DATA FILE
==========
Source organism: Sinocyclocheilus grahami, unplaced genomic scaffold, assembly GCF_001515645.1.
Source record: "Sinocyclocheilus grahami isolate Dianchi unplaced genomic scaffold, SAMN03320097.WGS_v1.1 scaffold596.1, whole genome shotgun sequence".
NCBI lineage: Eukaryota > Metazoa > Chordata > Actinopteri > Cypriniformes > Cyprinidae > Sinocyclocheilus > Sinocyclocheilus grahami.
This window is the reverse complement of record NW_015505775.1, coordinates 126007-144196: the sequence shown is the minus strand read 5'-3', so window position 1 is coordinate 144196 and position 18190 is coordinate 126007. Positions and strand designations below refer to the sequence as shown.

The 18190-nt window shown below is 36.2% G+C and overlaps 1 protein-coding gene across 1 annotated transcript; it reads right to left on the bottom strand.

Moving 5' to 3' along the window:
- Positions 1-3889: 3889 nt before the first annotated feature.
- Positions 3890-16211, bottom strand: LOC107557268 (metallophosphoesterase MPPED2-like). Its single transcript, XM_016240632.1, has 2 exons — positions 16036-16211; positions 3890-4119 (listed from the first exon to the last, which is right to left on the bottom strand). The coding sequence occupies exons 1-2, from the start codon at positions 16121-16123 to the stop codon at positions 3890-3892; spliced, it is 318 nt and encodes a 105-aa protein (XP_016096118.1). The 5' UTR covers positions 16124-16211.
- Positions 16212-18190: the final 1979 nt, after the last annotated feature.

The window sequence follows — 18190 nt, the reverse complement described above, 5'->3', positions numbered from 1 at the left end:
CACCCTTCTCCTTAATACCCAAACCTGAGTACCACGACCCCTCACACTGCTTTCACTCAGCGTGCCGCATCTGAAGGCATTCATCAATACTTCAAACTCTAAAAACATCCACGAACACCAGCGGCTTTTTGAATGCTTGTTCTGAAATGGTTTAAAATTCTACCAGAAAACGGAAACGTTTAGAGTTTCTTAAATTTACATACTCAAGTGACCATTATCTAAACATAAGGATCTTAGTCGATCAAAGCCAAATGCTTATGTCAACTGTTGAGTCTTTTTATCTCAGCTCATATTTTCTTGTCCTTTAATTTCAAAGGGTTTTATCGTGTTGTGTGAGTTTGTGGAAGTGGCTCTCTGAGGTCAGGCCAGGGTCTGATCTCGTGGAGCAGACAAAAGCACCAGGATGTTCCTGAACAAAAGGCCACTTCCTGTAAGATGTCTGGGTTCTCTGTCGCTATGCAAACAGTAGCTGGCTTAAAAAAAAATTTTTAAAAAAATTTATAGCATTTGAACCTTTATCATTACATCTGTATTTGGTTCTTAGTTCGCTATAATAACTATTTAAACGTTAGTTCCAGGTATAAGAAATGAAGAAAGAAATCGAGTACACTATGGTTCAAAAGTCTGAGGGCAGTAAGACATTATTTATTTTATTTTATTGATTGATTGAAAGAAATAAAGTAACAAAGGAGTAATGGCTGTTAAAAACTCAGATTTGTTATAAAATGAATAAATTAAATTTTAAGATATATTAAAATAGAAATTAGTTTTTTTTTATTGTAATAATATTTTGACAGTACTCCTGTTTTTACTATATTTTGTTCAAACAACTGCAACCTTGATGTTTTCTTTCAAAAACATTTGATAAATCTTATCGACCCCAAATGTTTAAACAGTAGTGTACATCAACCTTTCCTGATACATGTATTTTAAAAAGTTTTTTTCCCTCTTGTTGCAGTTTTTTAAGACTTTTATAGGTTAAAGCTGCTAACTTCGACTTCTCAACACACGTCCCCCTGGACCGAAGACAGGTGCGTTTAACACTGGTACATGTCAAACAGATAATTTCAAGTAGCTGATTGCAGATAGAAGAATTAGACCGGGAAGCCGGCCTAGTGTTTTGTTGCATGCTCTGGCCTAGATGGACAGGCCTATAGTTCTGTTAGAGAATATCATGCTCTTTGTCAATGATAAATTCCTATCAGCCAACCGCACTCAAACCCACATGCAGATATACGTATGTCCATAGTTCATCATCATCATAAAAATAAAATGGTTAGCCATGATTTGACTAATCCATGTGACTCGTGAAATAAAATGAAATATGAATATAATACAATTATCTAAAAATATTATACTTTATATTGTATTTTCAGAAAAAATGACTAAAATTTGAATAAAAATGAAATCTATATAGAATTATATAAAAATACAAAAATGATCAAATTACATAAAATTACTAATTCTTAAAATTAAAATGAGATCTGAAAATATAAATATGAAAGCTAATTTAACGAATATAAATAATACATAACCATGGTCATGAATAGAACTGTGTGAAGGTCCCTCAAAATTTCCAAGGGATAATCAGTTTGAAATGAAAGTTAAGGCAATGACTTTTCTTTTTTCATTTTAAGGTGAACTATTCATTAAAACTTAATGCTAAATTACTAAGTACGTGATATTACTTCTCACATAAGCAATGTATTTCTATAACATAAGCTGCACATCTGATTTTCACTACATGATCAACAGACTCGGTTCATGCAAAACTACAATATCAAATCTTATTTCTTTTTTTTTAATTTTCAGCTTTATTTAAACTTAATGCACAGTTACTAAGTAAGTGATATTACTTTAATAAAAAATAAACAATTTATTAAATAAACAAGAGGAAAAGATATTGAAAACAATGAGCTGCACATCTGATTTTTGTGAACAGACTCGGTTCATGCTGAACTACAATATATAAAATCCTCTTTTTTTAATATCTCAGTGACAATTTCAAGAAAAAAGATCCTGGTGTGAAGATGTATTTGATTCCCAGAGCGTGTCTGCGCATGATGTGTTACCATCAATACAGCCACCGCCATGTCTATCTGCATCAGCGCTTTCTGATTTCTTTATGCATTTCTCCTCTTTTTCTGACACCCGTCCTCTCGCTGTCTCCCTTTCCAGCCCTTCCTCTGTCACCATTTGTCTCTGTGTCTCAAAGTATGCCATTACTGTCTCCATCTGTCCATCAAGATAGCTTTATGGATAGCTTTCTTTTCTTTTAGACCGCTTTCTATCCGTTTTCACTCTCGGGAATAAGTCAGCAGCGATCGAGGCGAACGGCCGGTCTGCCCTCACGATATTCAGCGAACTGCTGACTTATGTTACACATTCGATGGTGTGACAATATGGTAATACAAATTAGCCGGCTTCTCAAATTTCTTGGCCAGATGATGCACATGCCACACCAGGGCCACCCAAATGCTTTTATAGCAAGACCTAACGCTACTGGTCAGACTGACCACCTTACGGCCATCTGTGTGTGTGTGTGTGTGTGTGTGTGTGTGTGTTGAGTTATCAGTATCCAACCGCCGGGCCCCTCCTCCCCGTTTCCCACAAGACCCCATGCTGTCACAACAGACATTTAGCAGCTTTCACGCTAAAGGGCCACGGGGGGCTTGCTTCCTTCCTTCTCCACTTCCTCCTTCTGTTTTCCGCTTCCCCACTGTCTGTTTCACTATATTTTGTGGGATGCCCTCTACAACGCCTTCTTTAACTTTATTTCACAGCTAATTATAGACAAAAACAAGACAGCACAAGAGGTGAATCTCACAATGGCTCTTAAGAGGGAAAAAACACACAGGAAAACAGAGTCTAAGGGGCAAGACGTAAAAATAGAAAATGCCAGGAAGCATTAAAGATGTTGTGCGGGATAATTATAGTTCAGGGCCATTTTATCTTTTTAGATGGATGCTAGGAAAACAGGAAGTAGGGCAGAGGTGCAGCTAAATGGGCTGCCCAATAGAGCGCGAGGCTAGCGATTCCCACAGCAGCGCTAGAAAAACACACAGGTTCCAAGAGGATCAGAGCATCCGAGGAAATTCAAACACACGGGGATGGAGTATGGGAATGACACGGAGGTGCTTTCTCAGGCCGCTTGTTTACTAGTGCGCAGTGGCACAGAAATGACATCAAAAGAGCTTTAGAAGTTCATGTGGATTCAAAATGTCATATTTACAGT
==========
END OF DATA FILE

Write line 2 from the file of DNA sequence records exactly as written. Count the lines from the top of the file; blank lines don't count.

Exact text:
Source record: "Sinocyclocheilus grahami isolate Dianchi unplaced genomic scaffold, SAMN03320097.WGS_v1.1 scaffold596.1, whole genome shotgun sequence".